14. 14.

    Bassett, C., S. Mitchell, and S. Gaston 1981. Treatment of ununited tibial diaphyseal fractures with pulsing electromagnetic fields. J. Bone Joint Surg. Am. 63(4):511–523.

  15. 15.

    Bassett, C., R. Pawluk, and A. Pilla 1974. Acceleration of fracture repair by electromagnetic fields. A surgically noninvasive method. Ann. N Y Acad. Sci. 238:242–262.

  16. 16.

    Beck, B. R., G. O. Matheson, G. Bergman, T. Norling, M. Fredericson, A. R. Hoffman, and R. Marcus 2008. Do capacitively coupled electric fields accelerate tibial stress fracture healing? A randomized controlled trial. Am. J. Sports Med. 36(3):545–553.

  17. 17.

    Behrens, S. B., M. E. Deren, and K. O. Monchik 2013. A review of bone growth stimulation for fracture treatment. Curr. Orthop. Pract. 24(1):84–91.

  18. 18.

    Bernhardt, J. 1979. The direct influence of electromagnetic fields on nerve-and muscle cells of man within the frequency range of 1 hz to 30 mhz. Radiat. Environ. Biophys. 16(4):309–323.

  19. 19.

    Betti, E., S. Marchetti , R. Cadossi , C. Faldini, and A. Faldini. Effect of stimulation by low-frequency pulsed electromagnetic fields in subjects with fracture of the femoral neck. In: 1999. In: Electricity and Magnetism in Biology and Medicine, edited by F. Bersani. Springer: New York, 1999, pp. 853–855

  20. 20.

    Biomet ®. Biomet ®orthopak ® non-invasive bone growth stimulator system.

  21. 21.

    Brighton, C. T., W. Wang, R. Seldes, G. Zhang, and S. R. Pollack 2001. Signal transduction in electrically stimulated bone cells. J. Bone Joint Surg. Am. 83(10):1514–1523.

  22. 22.

    Byrne, D. P., D. Lacroix, and P. J. Prendergast 2011. Simulation of fracture healing in the tibia: Mechanoregulation of cell activity using a lattice modeling approach. J. Orthop. Res. 29(10):1496–1503.

  23. 23.

    Carlier, A., L. Geris, J. Lammens, and H. Van Oosterwyck 2015. Bringing computational models of bone regeneration to the clinic. Wiley Interdiscip. Rev. Syst. Biol. Med. 7(4):183–194.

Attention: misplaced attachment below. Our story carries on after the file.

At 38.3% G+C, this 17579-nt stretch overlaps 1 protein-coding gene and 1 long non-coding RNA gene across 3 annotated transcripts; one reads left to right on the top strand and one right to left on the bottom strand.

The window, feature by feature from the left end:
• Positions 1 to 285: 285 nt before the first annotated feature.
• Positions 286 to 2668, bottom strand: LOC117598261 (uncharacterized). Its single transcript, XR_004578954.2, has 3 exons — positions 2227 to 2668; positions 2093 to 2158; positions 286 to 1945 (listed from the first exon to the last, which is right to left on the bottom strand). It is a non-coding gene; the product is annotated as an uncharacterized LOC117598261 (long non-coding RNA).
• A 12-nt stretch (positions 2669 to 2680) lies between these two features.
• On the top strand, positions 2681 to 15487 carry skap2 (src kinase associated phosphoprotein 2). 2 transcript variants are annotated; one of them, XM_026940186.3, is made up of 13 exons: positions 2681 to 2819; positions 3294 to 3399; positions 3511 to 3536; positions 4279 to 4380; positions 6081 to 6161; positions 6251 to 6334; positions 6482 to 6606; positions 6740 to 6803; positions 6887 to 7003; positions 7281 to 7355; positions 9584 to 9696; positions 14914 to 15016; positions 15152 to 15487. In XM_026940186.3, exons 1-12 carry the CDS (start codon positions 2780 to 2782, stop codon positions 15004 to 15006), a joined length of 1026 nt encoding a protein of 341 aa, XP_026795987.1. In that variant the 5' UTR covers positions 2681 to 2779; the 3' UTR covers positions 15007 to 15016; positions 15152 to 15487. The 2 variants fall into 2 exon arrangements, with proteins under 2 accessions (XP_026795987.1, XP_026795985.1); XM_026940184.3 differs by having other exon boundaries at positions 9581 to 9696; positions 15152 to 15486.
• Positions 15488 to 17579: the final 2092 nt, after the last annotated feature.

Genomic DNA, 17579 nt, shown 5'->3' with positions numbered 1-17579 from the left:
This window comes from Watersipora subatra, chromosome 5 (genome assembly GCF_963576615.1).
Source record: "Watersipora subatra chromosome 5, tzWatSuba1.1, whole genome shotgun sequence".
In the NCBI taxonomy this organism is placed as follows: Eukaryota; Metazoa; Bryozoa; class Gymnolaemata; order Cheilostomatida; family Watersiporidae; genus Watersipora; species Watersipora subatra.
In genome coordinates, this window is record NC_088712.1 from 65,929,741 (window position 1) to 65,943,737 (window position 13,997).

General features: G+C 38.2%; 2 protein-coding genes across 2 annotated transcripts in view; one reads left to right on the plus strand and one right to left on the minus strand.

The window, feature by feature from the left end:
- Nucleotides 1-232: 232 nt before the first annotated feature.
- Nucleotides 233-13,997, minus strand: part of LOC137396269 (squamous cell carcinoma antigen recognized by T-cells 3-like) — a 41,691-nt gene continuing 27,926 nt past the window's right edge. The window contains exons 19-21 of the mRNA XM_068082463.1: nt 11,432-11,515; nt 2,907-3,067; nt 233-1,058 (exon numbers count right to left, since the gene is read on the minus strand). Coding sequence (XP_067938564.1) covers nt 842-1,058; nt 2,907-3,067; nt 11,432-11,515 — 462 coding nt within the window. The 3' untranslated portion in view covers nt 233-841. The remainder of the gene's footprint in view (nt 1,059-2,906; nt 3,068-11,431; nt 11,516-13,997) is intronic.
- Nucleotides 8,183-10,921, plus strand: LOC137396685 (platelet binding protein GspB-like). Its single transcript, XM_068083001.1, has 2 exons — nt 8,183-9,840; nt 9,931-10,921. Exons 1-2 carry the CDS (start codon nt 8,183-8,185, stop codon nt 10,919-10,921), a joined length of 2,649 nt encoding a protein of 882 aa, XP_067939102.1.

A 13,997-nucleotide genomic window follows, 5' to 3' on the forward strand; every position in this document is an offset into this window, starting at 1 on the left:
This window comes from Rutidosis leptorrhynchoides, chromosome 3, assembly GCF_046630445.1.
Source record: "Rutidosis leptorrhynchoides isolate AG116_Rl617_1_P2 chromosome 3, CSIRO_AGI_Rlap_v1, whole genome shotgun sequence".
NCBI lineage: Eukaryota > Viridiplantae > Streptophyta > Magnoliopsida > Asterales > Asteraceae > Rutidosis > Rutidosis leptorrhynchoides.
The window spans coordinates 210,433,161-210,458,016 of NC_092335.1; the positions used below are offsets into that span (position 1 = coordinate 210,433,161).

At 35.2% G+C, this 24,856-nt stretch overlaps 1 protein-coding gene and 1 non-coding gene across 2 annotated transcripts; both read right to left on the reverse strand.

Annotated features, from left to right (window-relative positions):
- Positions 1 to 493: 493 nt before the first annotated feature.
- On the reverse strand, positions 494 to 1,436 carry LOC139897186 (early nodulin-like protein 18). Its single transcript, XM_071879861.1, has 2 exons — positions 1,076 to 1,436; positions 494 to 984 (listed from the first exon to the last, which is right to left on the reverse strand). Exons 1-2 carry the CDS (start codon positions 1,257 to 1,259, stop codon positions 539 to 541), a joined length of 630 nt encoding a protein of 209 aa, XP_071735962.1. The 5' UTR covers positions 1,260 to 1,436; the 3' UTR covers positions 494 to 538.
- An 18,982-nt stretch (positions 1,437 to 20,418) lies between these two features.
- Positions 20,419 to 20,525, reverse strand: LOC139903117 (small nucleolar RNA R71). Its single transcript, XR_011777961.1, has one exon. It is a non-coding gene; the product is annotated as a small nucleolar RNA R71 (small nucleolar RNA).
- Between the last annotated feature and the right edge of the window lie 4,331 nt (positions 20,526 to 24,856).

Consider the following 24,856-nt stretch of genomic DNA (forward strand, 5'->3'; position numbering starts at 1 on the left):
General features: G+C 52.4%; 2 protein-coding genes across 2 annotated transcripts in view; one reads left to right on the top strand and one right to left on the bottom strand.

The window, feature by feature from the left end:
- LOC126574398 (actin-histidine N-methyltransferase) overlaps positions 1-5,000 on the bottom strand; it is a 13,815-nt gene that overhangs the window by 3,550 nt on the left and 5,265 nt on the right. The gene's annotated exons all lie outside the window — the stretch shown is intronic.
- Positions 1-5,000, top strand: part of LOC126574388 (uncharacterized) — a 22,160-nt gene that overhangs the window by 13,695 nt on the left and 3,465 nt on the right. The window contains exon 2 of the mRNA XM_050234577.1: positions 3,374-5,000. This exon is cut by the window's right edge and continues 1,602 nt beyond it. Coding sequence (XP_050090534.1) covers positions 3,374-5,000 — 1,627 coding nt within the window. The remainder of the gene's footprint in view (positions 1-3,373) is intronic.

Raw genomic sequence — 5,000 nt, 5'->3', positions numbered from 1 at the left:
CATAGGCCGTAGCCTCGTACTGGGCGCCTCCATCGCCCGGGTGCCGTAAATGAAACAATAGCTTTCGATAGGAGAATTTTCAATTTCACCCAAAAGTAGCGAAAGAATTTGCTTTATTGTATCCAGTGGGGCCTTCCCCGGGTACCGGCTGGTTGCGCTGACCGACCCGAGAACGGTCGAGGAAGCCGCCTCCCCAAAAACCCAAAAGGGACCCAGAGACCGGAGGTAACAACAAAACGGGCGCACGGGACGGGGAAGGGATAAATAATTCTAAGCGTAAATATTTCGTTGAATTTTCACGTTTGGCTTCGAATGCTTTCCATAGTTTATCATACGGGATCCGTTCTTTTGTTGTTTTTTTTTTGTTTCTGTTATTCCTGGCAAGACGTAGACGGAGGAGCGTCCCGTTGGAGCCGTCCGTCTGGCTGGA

24. 24.

    Carter, D. R., G. S. Beaupre, N. J. J. Giori, J. A. J. A. Helms, and G. S. Beaupré 1998. Mechanobiology of skeletal regeneration. Clin. Orthop. Relat. Res. 355(355):S41–55.

  25. 25.

    Ceccarelli, G., N. Bloise, M. Mantelli, G. Gastaldi, L. Fassina, M. G. Cusella De Angelis, D. Ferrari, M. Imbriani, and L. Visai 2013. AA comparative analysis of the in vitro effects of pulsed electromagnetic field treatment on osteogenic differentiation of two different mesenchymal cell lineages. BioRes. Open Access 2(4):283–294.

  26. 26.

    Chao, E. Y. S., N. Inoue, U. Ripamonti, and S. Fenwick 2003. Biophysical stimulation of bone fracture repair, regeneration and remodelling. Eur. Cells Mater. 6(1979):72–85.

  27. 27.

    Checa, S. and P. J. Prendergast 2009. A mechanobiological model for tissue differentiation that includes angiogenesis: a lattice-based modeling approach. Ann. Biomed. Eng. 37(1):129–145.

  28. 28.

    Chen, C.-H., Y.-S. Lin, Y.-C. Fu, C.-K. Wang, S.-C. Wu, G.-J. Wang, R. Eswaramoorthy, Y.-H. Wang, C.-Z. Wang, Y.-H. Wang, and Others 2013. Electromagnetic fields enhance chondrogenesis of human adipose-derived stem cells in a chondrogenic microenvironment in vitro. J. Appl. Physiol. 114(5):647–655.

  29. 29.

    Chen, G., F. Niemeyer, T. Wehner, U. Simon, M. A. Schuetz, M. J. Pearcy, and L. E. Claes 2009. Simulation of the nutrient supply in fracture healing. J. Biomech. 42(15):2575–2583.

  30. 30.

    Claes, L., P. Augat, G. Suger, and H. J. Wilke 1997. Influence of size and stability of the osteotomy gap on the success of fracture healing. J. Orthop. Res. 15(4):577–584.

  31. 31.

    Claes, L. E. and C. A. Heigele 1999. Magnitudes of local stress and strain along bony surfaces predict the course and type of fracture healing. J. Biomech. 32(3):255–266.

  32. 32.

    Claes, L., S. Recknagel, and A. Ignatius 2012. Fracture healing under healthy and inflammatory conditions. Nat. Rev. Rheumatol. 8(3):133–143.

  33. 33.

    Clement, N., A. Duckworth, L. Biant, M. McQueen, et al. 2017. The changing epidemiology of fall-related fractures in adults. Injury, 48(4):819–824.

  34. 34.

    De Haas, W. G., A. Beupr, H. Cameron, and E. English 1986. The canadian experience with pulsed magnetic fields in the treatment of ununited tibial fractures. Clinical Rrthopaedics and Related Research, 208:55–58.